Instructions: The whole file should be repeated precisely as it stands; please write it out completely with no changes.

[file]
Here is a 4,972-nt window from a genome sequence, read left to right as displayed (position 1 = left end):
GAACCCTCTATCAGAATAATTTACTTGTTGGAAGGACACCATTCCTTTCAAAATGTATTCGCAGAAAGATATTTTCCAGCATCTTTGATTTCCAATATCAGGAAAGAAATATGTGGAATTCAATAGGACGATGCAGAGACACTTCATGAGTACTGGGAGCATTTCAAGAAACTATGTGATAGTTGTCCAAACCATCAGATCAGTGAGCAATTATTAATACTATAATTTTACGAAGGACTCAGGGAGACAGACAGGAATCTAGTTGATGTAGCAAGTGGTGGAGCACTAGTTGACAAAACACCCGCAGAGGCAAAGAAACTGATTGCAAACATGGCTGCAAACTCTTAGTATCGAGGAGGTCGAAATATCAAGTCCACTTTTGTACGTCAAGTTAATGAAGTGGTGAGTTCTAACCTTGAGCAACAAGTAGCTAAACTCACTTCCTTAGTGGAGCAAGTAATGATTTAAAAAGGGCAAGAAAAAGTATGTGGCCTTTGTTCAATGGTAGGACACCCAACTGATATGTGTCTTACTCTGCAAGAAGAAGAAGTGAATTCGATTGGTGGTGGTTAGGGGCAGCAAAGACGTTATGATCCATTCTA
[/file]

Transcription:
Here is a 4,972-nt window from a genome sequence, read left to right as displayed (position 1 = left end):
GAACCCTCTATCAGAATAATTTACTTGTTGGAAGGACACCATTCCTTTCAAAATGTATTCGCAGAAAGATATTTTCCAGCATCTTTGATTTCCAATATCAGGAAAGAAATATGTGGAATTCAATAGGACGATGCAGAGACACTTCATGAGTACTGGGAGCATTTCAAGAAACTATGTGATAGTTGTCCAAACCATCAGATCAGTGAGCAATTATTAATACTATAATTTTACGAAGGACTCAGGGAGACAGACAGGAATCTAGTTGATGTAGCAAGTGGTGGAGCACTAGTTGACAAAACACCCGCAGAGGCAAAGAAACTGATTGCAAACATGGCTGCAAACTCTTAGTATCGAGGAGGTCGAAATATCAAGTCCACTTTTGTACGTCAAGTTAATGAAGTGGTGAGTTCTAACCTTGAGCAACAAGTAGCTAAACTCACTTCCTTAGTGGAGCAAGTAATGATTTAAAAAGGGCAAGAAAAAGTATGTGGCCTTTGTTCAATGGTAGGACACCCAACTGATATGTGTCTTACTCTGCAAGAAGAAGAAGTGAATTCGATTGGTGGTGGTTAGGGGCAGCAAAGACGTTATGATCCATTCTA